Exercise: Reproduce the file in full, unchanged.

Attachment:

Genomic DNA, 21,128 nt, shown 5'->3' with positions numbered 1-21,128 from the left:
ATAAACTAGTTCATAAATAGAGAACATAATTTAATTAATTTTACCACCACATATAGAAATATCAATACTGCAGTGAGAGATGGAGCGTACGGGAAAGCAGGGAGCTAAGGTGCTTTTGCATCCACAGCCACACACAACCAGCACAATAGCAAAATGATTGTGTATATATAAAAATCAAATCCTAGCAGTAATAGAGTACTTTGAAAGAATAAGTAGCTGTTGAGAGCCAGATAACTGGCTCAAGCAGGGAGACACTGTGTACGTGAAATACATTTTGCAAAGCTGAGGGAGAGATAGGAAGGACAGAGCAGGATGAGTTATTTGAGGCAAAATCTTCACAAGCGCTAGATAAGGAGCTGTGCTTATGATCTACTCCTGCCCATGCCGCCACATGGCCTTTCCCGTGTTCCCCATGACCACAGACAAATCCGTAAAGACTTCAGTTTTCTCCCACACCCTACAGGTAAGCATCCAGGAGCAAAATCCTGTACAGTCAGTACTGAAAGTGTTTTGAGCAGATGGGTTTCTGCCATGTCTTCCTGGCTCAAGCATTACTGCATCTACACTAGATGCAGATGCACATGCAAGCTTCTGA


Genomic DNA, 21,128 nt, shown 5'->3' with positions numbered 1-21,128 from the left:
ATAAACTAGTTCATAAATAGAGAACATAATTTAATTAATTTTACCACCACATATAGAAATATCAATACTGCAGTGAGAGATGGAGCGTACGGGAAAGCAGGGAGCTAAGGTGCTTTTGCATCCACAGCCACACACAACCAGCACAATAGCAAAATGATTGTGTATATATAAAAATCAAATCCTAGCAGTAATAGAGTACTTTGAAAGAATAAGTAGCTGTTGAGAGCCAGATAACTGGCTCAAGCAGGGAGACACTGTGTACGTGAAATACATTTTGCAAAGCTGAGGGAGAGATAGGAAGGACAGAGCAGGATGAGTTATTTGAGGCAAAATCTTCACAAGCGCTAGATAAGGAGCTGTGCTTATGATCTACTCCTGCCCATGCCGCCACATGGCCTTTCCCGTGTTCCCCATGACCACAGACAAATCCGTAAAGACTTCAGTTTTCTCCCACACCCTACAGGTAAGCATCCAGGAGCAAAATCCTGTACAGTCAGTACTGAAAGTGTTTTGAGCAGATGGGTTTCTGCCATGTCTTCCTGGCTCAAGCATTACTGCATCTACACTAGATGCAGATGCACATGCAAGCTTCTGA